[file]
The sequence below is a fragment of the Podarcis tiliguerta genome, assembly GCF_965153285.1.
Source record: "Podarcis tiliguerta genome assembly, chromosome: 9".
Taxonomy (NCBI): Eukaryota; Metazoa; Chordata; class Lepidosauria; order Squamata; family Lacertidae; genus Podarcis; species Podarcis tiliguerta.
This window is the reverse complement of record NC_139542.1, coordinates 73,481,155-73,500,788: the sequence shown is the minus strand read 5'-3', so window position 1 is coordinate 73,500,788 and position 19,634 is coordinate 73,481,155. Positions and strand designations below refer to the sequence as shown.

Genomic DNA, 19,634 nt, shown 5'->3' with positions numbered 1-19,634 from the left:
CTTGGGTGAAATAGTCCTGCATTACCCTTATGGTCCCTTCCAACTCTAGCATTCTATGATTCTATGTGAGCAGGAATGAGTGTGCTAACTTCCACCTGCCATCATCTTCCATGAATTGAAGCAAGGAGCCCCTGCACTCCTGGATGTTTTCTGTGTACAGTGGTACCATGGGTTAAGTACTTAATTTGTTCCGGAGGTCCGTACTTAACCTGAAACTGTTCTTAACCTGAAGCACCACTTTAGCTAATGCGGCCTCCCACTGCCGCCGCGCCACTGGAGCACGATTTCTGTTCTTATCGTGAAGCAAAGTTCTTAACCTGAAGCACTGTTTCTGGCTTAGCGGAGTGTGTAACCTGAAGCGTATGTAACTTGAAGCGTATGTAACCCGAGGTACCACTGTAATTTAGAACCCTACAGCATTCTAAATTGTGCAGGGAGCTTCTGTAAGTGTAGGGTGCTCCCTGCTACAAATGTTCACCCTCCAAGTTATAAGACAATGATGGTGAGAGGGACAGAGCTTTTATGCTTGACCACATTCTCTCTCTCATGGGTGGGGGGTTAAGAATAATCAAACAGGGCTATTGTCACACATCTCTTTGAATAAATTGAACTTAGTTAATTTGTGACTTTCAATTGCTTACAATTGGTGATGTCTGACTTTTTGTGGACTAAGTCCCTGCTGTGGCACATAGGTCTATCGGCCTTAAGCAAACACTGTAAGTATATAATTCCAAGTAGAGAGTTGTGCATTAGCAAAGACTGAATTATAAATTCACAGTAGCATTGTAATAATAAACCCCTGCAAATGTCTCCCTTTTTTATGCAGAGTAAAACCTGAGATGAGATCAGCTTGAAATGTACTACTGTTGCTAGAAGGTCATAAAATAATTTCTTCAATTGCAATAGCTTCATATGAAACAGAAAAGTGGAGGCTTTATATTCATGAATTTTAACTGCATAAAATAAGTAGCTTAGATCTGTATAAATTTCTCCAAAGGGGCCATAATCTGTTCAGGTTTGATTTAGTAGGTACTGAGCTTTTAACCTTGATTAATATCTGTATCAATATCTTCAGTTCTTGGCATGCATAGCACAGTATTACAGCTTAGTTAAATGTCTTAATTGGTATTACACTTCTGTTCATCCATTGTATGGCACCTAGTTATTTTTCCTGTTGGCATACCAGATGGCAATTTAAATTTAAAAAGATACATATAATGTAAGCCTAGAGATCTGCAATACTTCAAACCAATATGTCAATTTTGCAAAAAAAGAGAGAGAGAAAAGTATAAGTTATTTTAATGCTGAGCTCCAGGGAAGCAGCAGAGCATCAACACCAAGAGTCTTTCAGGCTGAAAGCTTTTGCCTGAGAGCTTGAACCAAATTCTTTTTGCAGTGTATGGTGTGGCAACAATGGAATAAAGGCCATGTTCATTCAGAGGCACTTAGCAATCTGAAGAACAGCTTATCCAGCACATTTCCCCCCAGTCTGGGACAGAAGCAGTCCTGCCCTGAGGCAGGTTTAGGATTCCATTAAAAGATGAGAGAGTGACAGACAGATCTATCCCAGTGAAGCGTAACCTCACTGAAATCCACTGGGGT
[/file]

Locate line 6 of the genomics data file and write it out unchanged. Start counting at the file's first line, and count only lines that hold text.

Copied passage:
CTTGGGTGAAATAGTCCTGCATTACCCTTATGGTCCCTTCCAACTCTAGCATTCTATGATTCTATGTGAGCAGGAATGAGTGTGCTAACTTCCACCTGCCATCATCTTCCATGAATTGAAGCAAGGAGCCCCTGCACTCCTGGATGTTTTCTGTGTACAGTGGTACCATGGGTTAAGTACTTAATTTGTTCCGGAGGTCCGTACTTAACCTGAAACTGTTCTTAACCTGAAGCACCACTTTAGCTAATGCGGCCTCCCACTGCCGCCGCGCCACTGGAGCACGATTTCTGTTCTTATCGTGAAGCAAAGTTCTTAACCTGAAGCACTGTTTCTGGCTTAGCGGAGTGTGTAACCTGAAGCGTATGTAACTTGAAGCGTATGTAACCCGAGGTACCACTGTAATTTAGAACCCTACAGCATTCTAAATTGTGCAGGGAGCTTCTGTAAGTGTAGGGTGCTCCCTGCTACAAATGTTCACCCTCCAAGTTATAAGACAATGATGGTGAGAGGGACAGAGCTTTTATGCTTGACCACATTCTCTCTCTCATGGGTGGGGGGTTAAGAATAATCAAACAGGGCTATTGTCACACATCTCTTTGAATAAATTGAACTTAGTTAATTTGTGACTTTCAATTGCTTACAATTGGTGATGTCTGACTTTTTGTGGACTAAGTCCCTGCTGTGGCACATAGGTCTATCGGCCTTAAGCAAACACTGTAAGTATATAATTCCAAGTAGAGAGTTGTGCATTAGCAAAGACTGAATTATAAATTCACAGTAGCATTGTAATAATAAACCCCTGCAAATGTCTCCCTTTTTTATGCAGAGTAAAACCTGAGATGAGATCAGCTTGAAATGTACTACTGTTGCTAGAAGGTCATAAAATAATTTCTTCAATTGCAATAGCTTCATATGAAACAGAAAAGTGGAGGCTTTATATTCATGAATTTTAACTGCATAAAATAAGTAGCTTAGATCTGTATAAATTTCTCCAAAGGGGCCATAATCTGTTCAGGTTTGATTTAGTAGGTACTGAGCTTTTAACCTTGATTAATATCTGTATCAATATCTTCAGTTCTTGGCATGCATAGCACAGTATTACAGCTTAGTTAAATGTCTTAATTGGTATTACACTTCTGTTCATCCATTGTATGGCACCTAGTTATTTTTCCTGTTGGCATACCAGATGGCAATTTAAATTTAAAAAGATACATATAATGTAAGCCTAGAGATCTGCAATACTTCAAACCAATATGTCAATTTTGCAAAAAAAGAGAGAGAGAAAAGTATAAGTTATTTTAATGCTGAGCTCCAGGGAAGCAGCAGAGCATCAACACCAAGAGTCTTTCAGGCTGAAAGCTTTTGCCTGAGAGCTTGAACCAAATTCTTTTTGCAGTGTATGGTGTGGCAACAATGGAATAAAGGCCATGTTCATTCAGAGGCACTTAGCAATCTGAAGAACAGCTTATCCAGCACATTTCCCCCCAGTCTGGGACAGAAGCAGTCCTGCCCTGAGGCAGGTTTAGGATTCCATTAAAAGATGAGAGAGTGACAGACAGATCTATCCCAGTGAAGCGTAACCTCACTGAAATCCACTGGGGT